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Pause the Moment: Hidden in the Familiar


Ever pass something dozens of times until one day it quietly steps into your field of presence? This happened to me last weekend just outside my favorite place for an iced almond milk latte.

I was on an early morning Father’s Day coffee mission but something about this familiar plant made me stop. And I realized the magic I’d mindlessly passed during so many previous visits:

  • I saw the vibrant green wisps—my favorite color.
  • I smelled the fresh mulch—not my favorite smell.
  • I tasted the mint of my gum I was using as a toothpaste substitute.
  • I felt the slightly prickly tendrils.
  • I heard the soothing swishing as I gently rustled the plant.

All of this from ornamental grass. Pretty amazing.

But what’s even more incredible—my daughter’s favorite descriptive word—is the knowledge that this kind of sensory magic exists in every moment of our day, all objects that we see, each person we encounter.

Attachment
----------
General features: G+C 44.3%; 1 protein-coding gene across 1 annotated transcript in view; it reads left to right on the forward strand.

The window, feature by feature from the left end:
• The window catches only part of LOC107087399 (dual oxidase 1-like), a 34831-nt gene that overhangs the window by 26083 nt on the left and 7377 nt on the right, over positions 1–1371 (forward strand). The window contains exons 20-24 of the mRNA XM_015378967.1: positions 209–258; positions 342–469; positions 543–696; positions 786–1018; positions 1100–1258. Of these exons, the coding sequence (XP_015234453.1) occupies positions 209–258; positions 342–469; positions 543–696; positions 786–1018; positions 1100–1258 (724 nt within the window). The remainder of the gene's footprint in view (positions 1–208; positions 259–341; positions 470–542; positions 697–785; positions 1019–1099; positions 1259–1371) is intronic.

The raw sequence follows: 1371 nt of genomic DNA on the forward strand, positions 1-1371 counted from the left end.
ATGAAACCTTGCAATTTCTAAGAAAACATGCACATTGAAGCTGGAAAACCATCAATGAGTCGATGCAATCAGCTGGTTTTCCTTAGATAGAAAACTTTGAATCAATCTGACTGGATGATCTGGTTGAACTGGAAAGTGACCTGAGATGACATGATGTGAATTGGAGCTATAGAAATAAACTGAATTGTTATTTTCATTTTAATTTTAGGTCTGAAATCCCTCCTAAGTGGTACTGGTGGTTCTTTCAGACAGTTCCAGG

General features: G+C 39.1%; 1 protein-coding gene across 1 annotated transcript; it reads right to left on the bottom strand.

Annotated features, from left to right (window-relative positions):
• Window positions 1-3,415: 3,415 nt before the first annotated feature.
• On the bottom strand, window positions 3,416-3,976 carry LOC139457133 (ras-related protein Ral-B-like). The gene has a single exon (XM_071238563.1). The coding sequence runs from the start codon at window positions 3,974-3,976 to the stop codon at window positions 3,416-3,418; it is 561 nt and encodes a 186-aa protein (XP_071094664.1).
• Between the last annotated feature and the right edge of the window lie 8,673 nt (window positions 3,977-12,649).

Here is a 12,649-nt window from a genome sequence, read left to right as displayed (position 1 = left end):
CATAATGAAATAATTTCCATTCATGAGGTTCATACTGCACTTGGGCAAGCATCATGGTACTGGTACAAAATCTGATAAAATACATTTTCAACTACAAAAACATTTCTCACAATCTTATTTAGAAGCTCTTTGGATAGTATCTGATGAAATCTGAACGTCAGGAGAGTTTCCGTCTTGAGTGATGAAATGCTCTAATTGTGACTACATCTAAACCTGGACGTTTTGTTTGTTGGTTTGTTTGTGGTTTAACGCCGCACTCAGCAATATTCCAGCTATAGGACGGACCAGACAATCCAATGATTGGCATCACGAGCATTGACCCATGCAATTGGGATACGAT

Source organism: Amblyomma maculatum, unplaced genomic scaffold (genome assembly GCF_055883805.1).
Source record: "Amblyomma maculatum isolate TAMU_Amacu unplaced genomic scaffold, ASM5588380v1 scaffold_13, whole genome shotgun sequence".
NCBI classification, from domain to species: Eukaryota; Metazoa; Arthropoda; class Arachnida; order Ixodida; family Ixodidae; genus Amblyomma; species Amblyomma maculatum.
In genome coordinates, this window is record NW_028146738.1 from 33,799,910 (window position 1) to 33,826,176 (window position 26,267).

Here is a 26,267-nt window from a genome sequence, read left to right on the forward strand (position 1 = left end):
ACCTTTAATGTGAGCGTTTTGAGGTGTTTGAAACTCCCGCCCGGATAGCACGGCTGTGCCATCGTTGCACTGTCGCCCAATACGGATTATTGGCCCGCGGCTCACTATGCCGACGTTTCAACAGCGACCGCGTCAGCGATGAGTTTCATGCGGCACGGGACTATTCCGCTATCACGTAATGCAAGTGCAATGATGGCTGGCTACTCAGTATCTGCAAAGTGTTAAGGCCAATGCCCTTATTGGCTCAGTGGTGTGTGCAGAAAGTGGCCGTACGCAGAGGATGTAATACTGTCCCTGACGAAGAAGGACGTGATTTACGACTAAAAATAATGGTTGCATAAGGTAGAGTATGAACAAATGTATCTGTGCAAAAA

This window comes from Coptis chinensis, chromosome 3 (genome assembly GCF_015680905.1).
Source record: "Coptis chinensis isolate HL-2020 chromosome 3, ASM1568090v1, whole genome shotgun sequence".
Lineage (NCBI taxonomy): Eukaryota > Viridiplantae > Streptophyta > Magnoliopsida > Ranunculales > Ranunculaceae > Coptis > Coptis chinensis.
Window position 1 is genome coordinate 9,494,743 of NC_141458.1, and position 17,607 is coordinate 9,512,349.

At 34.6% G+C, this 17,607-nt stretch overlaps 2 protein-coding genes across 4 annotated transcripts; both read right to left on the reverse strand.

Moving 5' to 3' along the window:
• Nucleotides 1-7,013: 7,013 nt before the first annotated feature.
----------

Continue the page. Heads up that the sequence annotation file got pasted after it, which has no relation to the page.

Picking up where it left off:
So don’t wait for these things to catch your attention . . . attract them with presence and welcome them with gratitude.

You’ve just read Entry 2 in my “Pause the Moment” mini-blog series; to catch up on the first post about “dining” with kids, just click here!

Now I’d love to know what’s been your favorite treasure discovered in the familiar? Add a comment below!


  1. Terry says:

    I have lived the bulk of my life in a small, rural, Southeast Missouri town. I’ve made the 15-20 minute trip from my house into “town” probably millions of times as a kid, teenager, adult & parent. It has always looked pretty much the same until one trip home a few years ago. I had recently returned from a trip out west. I had marveled at the views & variety of landscapes we had seen. It was all so beautiful and so different from things I had seen before. For some reason after that trip, on that same drive from “town” to home, it hit me. As I looked north at the green hills meeting the clear sky in the distance, I realized that we have some pretty sights too.

    • weboldsouls says:

      This is so lovely, Terry! Thanks for sharing your perspective and inspiring us all to look closer at the familiar.

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